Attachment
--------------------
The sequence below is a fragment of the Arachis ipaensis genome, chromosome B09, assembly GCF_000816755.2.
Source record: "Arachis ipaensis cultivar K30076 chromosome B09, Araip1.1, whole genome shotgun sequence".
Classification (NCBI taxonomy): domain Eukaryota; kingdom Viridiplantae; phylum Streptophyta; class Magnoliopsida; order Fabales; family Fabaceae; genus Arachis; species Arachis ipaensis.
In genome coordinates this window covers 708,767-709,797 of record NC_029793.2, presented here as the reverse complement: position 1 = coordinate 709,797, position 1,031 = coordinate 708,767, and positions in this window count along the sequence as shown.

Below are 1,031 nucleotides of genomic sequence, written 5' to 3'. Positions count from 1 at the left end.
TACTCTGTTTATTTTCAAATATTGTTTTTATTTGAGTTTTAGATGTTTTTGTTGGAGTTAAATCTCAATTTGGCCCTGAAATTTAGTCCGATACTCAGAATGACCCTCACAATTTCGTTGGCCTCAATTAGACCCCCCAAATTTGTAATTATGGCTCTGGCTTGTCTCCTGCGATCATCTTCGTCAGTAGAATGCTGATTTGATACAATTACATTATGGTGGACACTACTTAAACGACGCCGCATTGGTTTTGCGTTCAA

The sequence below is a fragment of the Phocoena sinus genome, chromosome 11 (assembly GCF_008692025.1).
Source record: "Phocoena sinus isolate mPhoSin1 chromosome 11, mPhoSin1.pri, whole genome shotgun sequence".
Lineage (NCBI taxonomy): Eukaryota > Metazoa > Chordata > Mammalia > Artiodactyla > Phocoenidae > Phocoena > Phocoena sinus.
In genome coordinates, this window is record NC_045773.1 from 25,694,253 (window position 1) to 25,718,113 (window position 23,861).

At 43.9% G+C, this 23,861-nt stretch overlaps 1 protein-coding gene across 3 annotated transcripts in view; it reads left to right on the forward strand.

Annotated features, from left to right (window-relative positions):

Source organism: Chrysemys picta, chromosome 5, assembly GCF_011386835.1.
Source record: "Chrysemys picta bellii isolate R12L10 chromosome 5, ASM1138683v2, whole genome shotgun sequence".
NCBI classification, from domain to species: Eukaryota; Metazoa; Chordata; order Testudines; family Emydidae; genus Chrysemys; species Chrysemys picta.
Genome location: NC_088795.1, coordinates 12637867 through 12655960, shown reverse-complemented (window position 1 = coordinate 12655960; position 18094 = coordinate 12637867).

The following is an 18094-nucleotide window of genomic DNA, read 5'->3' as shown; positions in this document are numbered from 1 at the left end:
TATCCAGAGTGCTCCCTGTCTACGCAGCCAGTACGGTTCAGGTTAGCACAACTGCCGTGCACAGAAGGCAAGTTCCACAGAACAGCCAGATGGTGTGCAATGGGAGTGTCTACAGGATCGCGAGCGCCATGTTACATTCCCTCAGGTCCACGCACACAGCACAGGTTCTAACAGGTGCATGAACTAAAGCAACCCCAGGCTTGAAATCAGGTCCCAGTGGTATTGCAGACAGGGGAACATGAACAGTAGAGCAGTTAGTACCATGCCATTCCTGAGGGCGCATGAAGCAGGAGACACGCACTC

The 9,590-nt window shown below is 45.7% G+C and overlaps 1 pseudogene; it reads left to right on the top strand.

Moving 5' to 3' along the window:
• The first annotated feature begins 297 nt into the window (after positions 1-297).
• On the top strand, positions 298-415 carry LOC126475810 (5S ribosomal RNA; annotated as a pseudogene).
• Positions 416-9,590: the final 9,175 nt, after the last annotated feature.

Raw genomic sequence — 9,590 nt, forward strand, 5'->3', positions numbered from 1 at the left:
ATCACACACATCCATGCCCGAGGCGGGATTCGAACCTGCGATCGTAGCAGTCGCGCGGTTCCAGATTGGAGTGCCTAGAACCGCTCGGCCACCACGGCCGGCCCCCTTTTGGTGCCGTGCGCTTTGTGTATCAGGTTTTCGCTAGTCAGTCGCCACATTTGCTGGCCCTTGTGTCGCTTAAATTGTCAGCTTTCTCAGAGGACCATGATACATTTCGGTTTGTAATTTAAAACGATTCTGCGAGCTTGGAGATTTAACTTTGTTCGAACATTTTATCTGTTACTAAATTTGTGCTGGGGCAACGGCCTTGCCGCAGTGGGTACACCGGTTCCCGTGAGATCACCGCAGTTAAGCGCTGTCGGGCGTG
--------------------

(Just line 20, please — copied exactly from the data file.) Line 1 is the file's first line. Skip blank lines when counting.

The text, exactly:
Moving 5' to 3' along the window: